Justice minister, High Court president clash over Judges Election Committee agenda

Committee chairman Friedmann informed members that instead of considering the appointments of more judges to lower courts, the meeting would center on more changes in the procedures for choosing judges.

By DAN IZENBERG
March 6, 2007 22:44
2 minute read.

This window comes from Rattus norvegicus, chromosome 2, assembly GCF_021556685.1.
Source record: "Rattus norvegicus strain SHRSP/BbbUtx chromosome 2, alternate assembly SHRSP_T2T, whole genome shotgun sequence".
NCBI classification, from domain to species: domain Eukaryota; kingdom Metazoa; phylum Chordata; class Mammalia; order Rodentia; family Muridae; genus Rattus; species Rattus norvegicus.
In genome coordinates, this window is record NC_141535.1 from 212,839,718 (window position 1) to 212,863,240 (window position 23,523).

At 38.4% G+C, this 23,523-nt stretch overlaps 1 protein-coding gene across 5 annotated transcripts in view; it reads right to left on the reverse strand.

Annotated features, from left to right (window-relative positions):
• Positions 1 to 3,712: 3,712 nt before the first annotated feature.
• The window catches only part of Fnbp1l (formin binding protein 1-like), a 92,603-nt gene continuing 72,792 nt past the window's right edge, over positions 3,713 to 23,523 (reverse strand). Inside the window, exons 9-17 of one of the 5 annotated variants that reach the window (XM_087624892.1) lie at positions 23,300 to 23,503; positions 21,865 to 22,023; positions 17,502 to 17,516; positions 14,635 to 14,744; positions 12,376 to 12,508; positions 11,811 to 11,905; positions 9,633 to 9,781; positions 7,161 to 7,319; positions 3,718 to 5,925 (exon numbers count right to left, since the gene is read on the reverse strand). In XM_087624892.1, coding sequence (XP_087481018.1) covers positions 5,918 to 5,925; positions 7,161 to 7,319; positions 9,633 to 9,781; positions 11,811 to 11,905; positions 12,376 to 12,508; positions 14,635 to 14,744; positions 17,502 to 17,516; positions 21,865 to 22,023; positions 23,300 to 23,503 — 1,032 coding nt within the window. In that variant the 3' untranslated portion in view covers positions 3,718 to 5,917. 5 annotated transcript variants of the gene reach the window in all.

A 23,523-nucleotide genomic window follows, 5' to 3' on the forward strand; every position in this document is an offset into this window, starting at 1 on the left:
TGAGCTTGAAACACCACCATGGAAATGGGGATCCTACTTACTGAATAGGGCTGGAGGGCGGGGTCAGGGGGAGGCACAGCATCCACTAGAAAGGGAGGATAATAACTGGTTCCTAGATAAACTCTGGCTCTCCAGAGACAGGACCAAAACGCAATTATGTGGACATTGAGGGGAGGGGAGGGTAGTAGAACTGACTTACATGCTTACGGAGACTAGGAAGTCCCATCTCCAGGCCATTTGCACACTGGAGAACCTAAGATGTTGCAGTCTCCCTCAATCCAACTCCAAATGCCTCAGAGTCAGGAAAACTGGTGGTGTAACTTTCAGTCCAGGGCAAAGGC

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A new dispute is brewing between Justice Minister Daniel Friedmann and Supreme Court President Dorit Beinisch over the agenda for Wednesday's scheduled meeting of the Judges Election Committee. Friedmann, who is the chairman of the committee, informed its members earlier in the week that instead of considering the appointments of more judges to the lower courts, the meeting would be devoted to making more changes in the procedures for choosing judges. During the first meeting chaired by Friedmann on February 27, the committee also spent much of its time discussing changes in the process for choosing judges. In early February, the Judges Election Committee published a list of candidates for about 40 vacant positions in the labor courts, magistrate's courts, district courts, juvenile courts, family courts and traffic courts. The committee appointed six judges at the February 27 meeting. "No new judges have been appointed to the magistrate's and district courts for a long time," Beinisch wrote Friedmann. "This has contributed to the ongoing lag whereby cases wait for a hearing date for many months, even years, because there are no judges. My responsibility to the system obliges me to warn that there is an urgent need to finish the appointments as quickly as possible." Beinisch told Friedmann he should arrange separate committee meetings to consider the changes he wanted to introduce without putting off the new judges' appointments. In his letter to the committee members, Friedmann had written that from now on, all candidates for judicial posts would have to submit their final report and law school grades to them. Judges seeking promotions to higher courts would have to submit samples of rulings they had written. The samples would be given for review to retired judges who would not know the identity of the judges who had written them. Friedmann added that he wanted to apply these new procedures to the candidates for the currently vacant posts. He said that because he had only recently been appointed, he had not had time to recommend his own candidates for the vacant positions and wanted time to do so. Attorney Yori Geiron, who is a member of the Judges Election Committee and a candidate for the head of the Bar Association, told The Jerusalem Post there is a degree of truth in the positions of both Friedmann and Beinisch. "Under ordinary circumstances," said Geiron, "it would be easy to bridge the gap between the two positions. However, in this case it is clear that the tensions between the two still exist." Friedmann and Beinisch clashed over Beinisch's objection to appointing Friedmann's protege, Tel Aviv University Professor Nili Cohen, to the Supreme Court and were not on speaking terms for several years. Geiron said there was no question that there was a severe shortage of judges and that the pressure to fill vacant positions came from the rank and file of the law profession. On the other hand, it was true that Friedmann was only appointed one month ago and was nonetheless already holding his second meeting of the Judges Election Committee. Geiron added that some of the changes that Friedmann wanted to introduce were relevant to the current appointments and some less so. For example, the current judges can be appointed without knowing their university grades, although Friedmann wants to introduce this change in the future. One possible compromise would be to appoint judges to those positions which must be filled immediately and to postpone appointments to postings that are less urgent. Another possibility would be to postpone appointments to positions where Friedmann believes he has better candidates than those currently in the running.

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